The presentation by myself and Charles Häberl on the Mandaean Book of John as Digital Humanities project provided an opportunity to look back on the ways that technology allowed us to surpass prior scholarly efforts at engagement with this text, both in terms of the textual base and linguistic efforts to decipher obscurities within the text. The Mandaean Book of John, for those who may not be familiar with it, is roughly 1/3 the size of the Qur’an, or 1/7 the size of the New Testament. For reasons that are not obvious, there have been more copyists involved in the chain of transmission of the Book of John than of the Great Treasure (Ginza Rba), the latter being the most central text in Mandaeism. The work in its present form has one internal date, which Haberl has worked out to be Tuesday, 7 June 680 CE. This detail itself benefited from technology, as it was surprisingly straightforward to create a script that will convert Mandaean calendar dates to our own system. The creation of the date converter involved a partnership with the data science department at Rutgers – with the right expertise, this is not that difficult to do even in Excel. The project’s digital engagement with the language allowed Häberl to work on Mandaic linguistics in ways that are not currently possible through graduate teaching, since courses at Rutgers require a minimum enrollment of 15 students, and finding that many who wish to study Mandaic is unlikely to ever happen. And so Häberl found he benefited from the effort instead to create an automated parser that could mine linguistic data from the text. They say that you learn something well only when you teach it, and teaching software to analyze the language can function in this way just as human students can. This effort also led us to ask questions of the text that we would not have thought of otherwise. Digital Humanities approaches do not only provide new ways to answer questions that researchers come up with beforehand. The very analytic possibilities provided by digital engagement leads to new insights and new lines of questioning. Häberl also talked about using the SIL Field Work software, which is usually used to document living languages. Häberl also talked about the creation of the font by Ardwan Alsabti. Fonts had been created previously, but Mandaeans had consistently found them to be ugly and inadequate representations of their script, which had previously only been written by hand. The process of creating a typed version of a script is something that lies so far back in our history that what is involved in identifying the “Platonic ideal” of handwritten forms of letters can prove surprising. This was a joint paper, and so I added some thoughts about blogging, digital dissemination of drafts ad well as the end product, open access, and the use of digital tools to preserve cultural heritage.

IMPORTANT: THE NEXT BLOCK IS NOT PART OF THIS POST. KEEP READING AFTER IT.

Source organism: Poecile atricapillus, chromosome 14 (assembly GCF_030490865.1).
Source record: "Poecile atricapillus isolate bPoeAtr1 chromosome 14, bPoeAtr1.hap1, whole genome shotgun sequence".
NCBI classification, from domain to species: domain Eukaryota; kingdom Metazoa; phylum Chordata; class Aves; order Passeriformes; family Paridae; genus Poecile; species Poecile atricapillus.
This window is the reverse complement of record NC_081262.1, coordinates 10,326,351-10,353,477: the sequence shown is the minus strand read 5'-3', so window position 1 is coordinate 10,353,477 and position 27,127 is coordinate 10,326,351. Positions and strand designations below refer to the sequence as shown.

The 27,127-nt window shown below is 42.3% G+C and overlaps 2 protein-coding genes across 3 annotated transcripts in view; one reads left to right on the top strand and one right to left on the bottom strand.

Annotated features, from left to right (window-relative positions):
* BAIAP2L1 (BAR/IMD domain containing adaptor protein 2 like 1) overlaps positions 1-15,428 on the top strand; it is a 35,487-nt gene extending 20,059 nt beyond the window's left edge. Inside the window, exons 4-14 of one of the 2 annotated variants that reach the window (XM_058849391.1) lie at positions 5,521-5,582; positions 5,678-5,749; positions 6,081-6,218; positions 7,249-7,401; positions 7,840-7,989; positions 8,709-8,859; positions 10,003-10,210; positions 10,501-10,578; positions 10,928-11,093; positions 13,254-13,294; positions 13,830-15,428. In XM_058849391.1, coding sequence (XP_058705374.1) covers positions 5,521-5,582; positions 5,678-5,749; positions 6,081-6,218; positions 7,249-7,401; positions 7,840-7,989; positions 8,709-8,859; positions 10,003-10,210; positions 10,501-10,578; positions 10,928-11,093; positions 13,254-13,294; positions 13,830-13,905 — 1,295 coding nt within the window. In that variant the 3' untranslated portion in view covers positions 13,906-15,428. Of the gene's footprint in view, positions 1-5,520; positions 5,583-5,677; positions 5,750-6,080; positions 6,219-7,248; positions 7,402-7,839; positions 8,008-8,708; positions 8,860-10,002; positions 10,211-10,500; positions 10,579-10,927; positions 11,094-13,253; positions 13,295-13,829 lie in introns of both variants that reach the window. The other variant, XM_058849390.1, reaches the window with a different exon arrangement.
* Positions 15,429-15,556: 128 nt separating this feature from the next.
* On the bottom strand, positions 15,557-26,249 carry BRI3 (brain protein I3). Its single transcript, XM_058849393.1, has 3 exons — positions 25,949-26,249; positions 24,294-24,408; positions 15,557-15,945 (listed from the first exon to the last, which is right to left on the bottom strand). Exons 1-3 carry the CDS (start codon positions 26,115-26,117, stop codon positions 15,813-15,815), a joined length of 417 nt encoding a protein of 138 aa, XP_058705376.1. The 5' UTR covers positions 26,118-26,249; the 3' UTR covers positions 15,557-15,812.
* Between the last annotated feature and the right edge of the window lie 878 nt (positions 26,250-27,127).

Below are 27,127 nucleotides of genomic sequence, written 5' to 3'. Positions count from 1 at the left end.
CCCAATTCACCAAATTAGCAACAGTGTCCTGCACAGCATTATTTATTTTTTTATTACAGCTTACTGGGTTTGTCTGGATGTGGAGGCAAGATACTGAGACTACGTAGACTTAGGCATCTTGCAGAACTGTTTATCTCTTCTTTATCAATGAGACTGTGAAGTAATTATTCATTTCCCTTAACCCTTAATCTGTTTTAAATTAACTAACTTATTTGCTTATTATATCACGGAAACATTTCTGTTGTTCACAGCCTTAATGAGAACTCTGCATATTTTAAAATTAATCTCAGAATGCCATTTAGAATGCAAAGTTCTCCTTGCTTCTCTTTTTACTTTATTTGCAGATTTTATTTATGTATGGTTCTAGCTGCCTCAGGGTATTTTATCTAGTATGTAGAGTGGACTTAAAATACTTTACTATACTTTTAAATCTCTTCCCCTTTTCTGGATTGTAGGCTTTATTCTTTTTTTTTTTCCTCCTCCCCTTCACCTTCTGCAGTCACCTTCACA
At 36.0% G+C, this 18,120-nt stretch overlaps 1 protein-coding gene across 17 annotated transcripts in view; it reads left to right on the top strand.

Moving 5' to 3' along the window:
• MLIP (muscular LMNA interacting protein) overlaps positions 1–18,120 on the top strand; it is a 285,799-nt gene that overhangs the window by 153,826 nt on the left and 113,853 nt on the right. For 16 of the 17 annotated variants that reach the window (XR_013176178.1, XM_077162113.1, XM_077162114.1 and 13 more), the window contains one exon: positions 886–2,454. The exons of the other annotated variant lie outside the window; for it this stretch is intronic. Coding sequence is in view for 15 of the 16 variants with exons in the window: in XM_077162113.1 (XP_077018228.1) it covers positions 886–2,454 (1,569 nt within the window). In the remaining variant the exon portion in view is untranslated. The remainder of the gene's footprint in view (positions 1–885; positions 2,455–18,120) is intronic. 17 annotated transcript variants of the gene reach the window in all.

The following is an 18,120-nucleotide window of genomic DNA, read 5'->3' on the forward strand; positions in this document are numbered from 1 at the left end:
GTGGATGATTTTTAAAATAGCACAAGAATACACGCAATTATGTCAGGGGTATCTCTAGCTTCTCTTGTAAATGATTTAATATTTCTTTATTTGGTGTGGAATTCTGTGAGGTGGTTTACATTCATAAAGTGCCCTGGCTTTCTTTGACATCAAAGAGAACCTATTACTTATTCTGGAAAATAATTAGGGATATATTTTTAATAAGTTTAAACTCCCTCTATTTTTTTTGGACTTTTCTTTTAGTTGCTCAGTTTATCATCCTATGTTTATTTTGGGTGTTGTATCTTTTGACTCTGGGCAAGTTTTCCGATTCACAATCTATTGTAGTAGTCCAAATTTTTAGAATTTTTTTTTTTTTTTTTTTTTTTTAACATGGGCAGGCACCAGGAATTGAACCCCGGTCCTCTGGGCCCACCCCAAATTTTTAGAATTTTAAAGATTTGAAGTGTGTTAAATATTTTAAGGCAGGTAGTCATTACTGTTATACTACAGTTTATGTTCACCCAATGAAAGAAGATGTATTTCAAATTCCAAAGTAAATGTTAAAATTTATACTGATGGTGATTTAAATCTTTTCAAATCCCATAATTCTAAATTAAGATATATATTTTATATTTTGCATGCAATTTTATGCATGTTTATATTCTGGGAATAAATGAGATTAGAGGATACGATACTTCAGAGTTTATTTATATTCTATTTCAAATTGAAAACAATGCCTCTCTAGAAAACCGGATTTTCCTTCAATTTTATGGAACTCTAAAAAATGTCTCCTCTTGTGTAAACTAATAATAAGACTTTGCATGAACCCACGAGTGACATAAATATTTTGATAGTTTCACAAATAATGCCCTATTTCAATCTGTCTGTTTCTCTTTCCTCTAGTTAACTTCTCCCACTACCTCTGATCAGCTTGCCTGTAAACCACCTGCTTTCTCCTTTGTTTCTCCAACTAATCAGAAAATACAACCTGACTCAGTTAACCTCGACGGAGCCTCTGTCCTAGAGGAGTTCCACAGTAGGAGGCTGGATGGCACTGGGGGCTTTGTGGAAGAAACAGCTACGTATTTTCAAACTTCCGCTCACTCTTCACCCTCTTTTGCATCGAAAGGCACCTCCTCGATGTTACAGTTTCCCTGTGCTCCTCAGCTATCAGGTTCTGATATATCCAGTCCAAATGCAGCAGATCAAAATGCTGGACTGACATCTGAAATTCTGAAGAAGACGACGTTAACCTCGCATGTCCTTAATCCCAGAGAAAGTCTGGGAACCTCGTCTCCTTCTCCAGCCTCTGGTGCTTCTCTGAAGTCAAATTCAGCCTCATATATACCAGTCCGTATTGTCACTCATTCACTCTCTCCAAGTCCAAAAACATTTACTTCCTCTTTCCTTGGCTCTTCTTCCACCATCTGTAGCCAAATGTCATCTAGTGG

James Walters presented on the Digital Syriac Corpus, explaining how they started with searchable Word documents and soon recognized the inadequacies thereof. Walters talked about other projects such as Syriaca.org and how his own project differs from those. The entire site is open access, and the project invites help with editing the corpus of texts. While one can go there simply to read, there is a “Corrections” button for when a reader spots a typo, making it as easy as possible for people to help improve what the site offers. The site allows one to toggle between different Syriac fonts, and once can still search in Syriac even if they do not have relevant font installed. Proximity and other searches allow for research on the contents of texts, even though the texts are not morphologically tagged at present.